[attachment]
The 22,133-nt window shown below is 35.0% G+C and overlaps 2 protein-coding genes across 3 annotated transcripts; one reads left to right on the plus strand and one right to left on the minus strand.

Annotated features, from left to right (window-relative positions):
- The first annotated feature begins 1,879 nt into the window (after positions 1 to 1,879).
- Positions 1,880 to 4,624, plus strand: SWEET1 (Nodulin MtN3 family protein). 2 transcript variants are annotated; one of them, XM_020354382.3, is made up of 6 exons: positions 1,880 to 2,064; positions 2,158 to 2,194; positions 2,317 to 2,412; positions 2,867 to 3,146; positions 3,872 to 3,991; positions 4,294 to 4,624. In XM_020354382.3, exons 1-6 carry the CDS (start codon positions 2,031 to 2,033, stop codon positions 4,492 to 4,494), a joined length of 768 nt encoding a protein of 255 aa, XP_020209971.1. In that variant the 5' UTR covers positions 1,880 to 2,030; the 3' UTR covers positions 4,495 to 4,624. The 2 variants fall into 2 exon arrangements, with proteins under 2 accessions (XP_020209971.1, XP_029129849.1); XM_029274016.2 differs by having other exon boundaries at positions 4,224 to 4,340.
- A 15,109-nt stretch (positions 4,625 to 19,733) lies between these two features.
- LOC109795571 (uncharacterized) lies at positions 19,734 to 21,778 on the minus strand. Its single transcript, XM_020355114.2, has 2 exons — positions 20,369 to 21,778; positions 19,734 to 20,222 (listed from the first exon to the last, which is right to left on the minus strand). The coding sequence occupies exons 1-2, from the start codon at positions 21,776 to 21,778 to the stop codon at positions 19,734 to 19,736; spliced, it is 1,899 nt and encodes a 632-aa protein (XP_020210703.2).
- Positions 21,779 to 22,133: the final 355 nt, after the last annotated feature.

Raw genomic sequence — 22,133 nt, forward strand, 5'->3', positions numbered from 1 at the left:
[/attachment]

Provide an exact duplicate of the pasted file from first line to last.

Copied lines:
The 22,133-nt window shown below is 35.0% G+C and overlaps 2 protein-coding genes across 3 annotated transcripts; one reads left to right on the plus strand and one right to left on the minus strand.

Annotated features, from left to right (window-relative positions):
- The first annotated feature begins 1,879 nt into the window (after positions 1 to 1,879).
- Positions 1,880 to 4,624, plus strand: SWEET1 (Nodulin MtN3 family protein). 2 transcript variants are annotated; one of them, XM_020354382.3, is made up of 6 exons: positions 1,880 to 2,064; positions 2,158 to 2,194; positions 2,317 to 2,412; positions 2,867 to 3,146; positions 3,872 to 3,991; positions 4,294 to 4,624. In XM_020354382.3, exons 1-6 carry the CDS (start codon positions 2,031 to 2,033, stop codon positions 4,492 to 4,494), a joined length of 768 nt encoding a protein of 255 aa, XP_020209971.1. In that variant the 5' UTR covers positions 1,880 to 2,030; the 3' UTR covers positions 4,495 to 4,624. The 2 variants fall into 2 exon arrangements, with proteins under 2 accessions (XP_020209971.1, XP_029129849.1); XM_029274016.2 differs by having other exon boundaries at positions 4,224 to 4,340.
- A 15,109-nt stretch (positions 4,625 to 19,733) lies between these two features.
- LOC109795571 (uncharacterized) lies at positions 19,734 to 21,778 on the minus strand. Its single transcript, XM_020355114.2, has 2 exons — positions 20,369 to 21,778; positions 19,734 to 20,222 (listed from the first exon to the last, which is right to left on the minus strand). The coding sequence occupies exons 1-2, from the start codon at positions 21,776 to 21,778 to the stop codon at positions 19,734 to 19,736; spliced, it is 1,899 nt and encodes a 632-aa protein (XP_020210703.2).
- Positions 21,779 to 22,133: the final 355 nt, after the last annotated feature.

Raw genomic sequence — 22,133 nt, forward strand, 5'->3', positions numbered from 1 at the left: